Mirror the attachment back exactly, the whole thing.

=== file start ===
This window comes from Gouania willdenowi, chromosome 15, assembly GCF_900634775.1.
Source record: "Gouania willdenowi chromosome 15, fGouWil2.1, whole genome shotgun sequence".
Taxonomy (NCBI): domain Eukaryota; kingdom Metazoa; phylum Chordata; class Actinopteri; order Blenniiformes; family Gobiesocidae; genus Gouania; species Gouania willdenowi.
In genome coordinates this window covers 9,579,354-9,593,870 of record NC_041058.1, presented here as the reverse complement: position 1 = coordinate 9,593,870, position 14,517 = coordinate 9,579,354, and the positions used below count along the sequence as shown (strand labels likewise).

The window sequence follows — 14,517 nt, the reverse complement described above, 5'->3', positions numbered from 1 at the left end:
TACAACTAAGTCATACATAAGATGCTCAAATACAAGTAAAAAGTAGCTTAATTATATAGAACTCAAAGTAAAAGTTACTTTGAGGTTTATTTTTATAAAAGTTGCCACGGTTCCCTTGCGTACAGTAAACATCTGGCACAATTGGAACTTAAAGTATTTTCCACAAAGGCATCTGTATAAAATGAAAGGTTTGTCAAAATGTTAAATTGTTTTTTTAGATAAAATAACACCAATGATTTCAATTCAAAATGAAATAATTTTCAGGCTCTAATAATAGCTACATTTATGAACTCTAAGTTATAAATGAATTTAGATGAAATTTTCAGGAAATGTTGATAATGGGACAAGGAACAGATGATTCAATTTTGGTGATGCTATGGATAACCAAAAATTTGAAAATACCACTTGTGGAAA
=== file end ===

This window comes from Gouania willdenowi, chromosome 15, assembly GCF_900634775.1.
Source record: "Gouania willdenowi chromosome 15, fGouWil2.1, whole genome shotgun sequence".
Taxonomy (NCBI): domain Eukaryota; kingdom Metazoa; phylum Chordata; class Actinopteri; order Blenniiformes; family Gobiesocidae; genus Gouania; species Gouania willdenowi.
In genome coordinates this window covers 9,579,354-9,593,870 of record NC_041058.1, presented here as the reverse complement: position 1 = coordinate 9,593,870, position 14,517 = coordinate 9,579,354, and the positions used below count along the sequence as shown (strand labels likewise).

The window sequence follows — 14,517 nt, the reverse complement described above, 5'->3', positions numbered from 1 at the left end:
TACAACTAAGTCATACATAAGATGCTCAAATACAAGTAAAAAGTAGCTTAATTATATAGAACTCAAAGTAAAAGTTACTTTGAGGTTTATTTTTATAAAAGTTGCCACGGTTCCCTTGCGTACAGTAAACATCTGGCACAATTGGAACTTAAAGTATTTTCCACAAAGGCATCTGTATAAAATGAAAGGTTTGTCAAAATGTTAAATTGTTTTTTTAGATAAAATAACACCAATGATTTCAATTCAAAATGAAATAATTTTCAGGCTCTAATAATAGCTACATTTATGAACTCTAAGTTATAAATGAATTTAGATGAAATTTTCAGGAAATGTTGATAATGGGACAAGGAACAGATGATTCAATTTTGGTGATGCTATGGATAACCAAAAATTTGAAAATACCACTTGTGGAAA